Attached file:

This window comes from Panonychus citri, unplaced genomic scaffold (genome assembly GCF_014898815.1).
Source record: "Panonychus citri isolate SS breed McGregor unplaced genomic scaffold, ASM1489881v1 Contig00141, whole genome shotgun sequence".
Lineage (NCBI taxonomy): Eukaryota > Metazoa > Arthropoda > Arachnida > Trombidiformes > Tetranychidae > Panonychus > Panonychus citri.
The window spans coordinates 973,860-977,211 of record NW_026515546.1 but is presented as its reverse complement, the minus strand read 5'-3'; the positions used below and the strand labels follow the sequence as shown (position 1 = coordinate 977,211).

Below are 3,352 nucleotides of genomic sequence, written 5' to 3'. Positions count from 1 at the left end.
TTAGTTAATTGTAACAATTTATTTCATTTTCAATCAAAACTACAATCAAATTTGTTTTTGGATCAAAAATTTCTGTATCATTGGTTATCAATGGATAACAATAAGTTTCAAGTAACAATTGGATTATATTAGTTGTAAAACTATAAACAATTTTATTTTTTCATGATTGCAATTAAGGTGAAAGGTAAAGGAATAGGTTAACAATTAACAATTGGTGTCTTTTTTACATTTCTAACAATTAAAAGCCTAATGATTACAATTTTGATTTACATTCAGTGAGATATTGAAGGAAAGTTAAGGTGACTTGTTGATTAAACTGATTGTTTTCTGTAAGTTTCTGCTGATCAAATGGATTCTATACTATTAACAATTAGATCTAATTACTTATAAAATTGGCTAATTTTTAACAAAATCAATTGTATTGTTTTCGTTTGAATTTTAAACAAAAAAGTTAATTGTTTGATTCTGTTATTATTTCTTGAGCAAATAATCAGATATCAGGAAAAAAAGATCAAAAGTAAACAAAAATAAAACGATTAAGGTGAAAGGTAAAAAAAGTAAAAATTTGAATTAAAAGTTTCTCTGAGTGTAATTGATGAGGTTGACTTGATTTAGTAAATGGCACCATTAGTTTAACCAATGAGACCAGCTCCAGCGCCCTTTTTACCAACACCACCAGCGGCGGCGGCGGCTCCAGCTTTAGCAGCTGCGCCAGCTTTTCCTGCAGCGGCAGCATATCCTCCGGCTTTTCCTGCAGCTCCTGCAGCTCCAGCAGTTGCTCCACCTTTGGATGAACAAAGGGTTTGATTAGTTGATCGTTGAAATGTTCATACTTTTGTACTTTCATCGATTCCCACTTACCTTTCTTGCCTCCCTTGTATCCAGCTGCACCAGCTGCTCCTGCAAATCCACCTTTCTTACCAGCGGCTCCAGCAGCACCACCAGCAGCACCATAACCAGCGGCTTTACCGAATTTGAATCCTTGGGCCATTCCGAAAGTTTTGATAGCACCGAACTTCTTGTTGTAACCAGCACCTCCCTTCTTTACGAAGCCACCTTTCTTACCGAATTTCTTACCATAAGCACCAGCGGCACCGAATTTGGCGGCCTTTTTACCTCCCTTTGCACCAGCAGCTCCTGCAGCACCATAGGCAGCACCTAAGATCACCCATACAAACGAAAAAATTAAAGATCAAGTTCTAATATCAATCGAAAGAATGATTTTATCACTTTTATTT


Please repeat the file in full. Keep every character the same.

This window comes from Panonychus citri, unplaced genomic scaffold (genome assembly GCF_014898815.1).
Source record: "Panonychus citri isolate SS breed McGregor unplaced genomic scaffold, ASM1489881v1 Contig00141, whole genome shotgun sequence".
Lineage (NCBI taxonomy): Eukaryota > Metazoa > Arthropoda > Arachnida > Trombidiformes > Tetranychidae > Panonychus > Panonychus citri.
The window spans coordinates 973,860-977,211 of record NW_026515546.1 but is presented as its reverse complement, the minus strand read 5'-3'; the positions used below and the strand labels follow the sequence as shown (position 1 = coordinate 977,211).

Below are 3,352 nucleotides of genomic sequence, written 5' to 3'. Positions count from 1 at the left end.
TTAGTTAATTGTAACAATTTATTTCATTTTCAATCAAAACTACAATCAAATTTGTTTTTGGATCAAAAATTTCTGTATCATTGGTTATCAATGGATAACAATAAGTTTCAAGTAACAATTGGATTATATTAGTTGTAAAACTATAAACAATTTTATTTTTTCATGATTGCAATTAAGGTGAAAGGTAAAGGAATAGGTTAACAATTAACAATTGGTGTCTTTTTTACATTTCTAACAATTAAAAGCCTAATGATTACAATTTTGATTTACATTCAGTGAGATATTGAAGGAAAGTTAAGGTGACTTGTTGATTAAACTGATTGTTTTCTGTAAGTTTCTGCTGATCAAATGGATTCTATACTATTAACAATTAGATCTAATTACTTATAAAATTGGCTAATTTTTAACAAAATCAATTGTATTGTTTTCGTTTGAATTTTAAACAAAAAAGTTAATTGTTTGATTCTGTTATTATTTCTTGAGCAAATAATCAGATATCAGGAAAAAAAGATCAAAAGTAAACAAAAATAAAACGATTAAGGTGAAAGGTAAAAAAAGTAAAAATTTGAATTAAAAGTTTCTCTGAGTGTAATTGATGAGGTTGACTTGATTTAGTAAATGGCACCATTAGTTTAACCAATGAGACCAGCTCCAGCGCCCTTTTTACCAACACCACCAGCGGCGGCGGCGGCTCCAGCTTTAGCAGCTGCGCCAGCTTTTCCTGCAGCGGCAGCATATCCTCCGGCTTTTCCTGCAGCTCCTGCAGCTCCAGCAGTTGCTCCACCTTTGGATGAACAAAGGGTTTGATTAGTTGATCGTTGAAATGTTCATACTTTTGTACTTTCATCGATTCCCACTTACCTTTCTTGCCTCCCTTGTATCCAGCTGCACCAGCTGCTCCTGCAAATCCACCTTTCTTACCAGCGGCTCCAGCAGCACCACCAGCAGCACCATAACCAGCGGCTTTACCGAATTTGAATCCTTGGGCCATTCCGAAAGTTTTGATAGCACCGAACTTCTTGTTGTAACCAGCACCTCCCTTCTTTACGAAGCCACCTTTCTTACCGAATTTCTTACCATAAGCACCAGCGGCACCGAATTTGGCGGCCTTTTTACCTCCCTTTGCACCAGCAGCTCCTGCAGCACCATAGGCAGCACCTAAGATCACCCATACAAACGAAAAAATTAAAGATCAAGTTCTAATATCAATCGAAAGAATGATTTTATCACTTTTATTT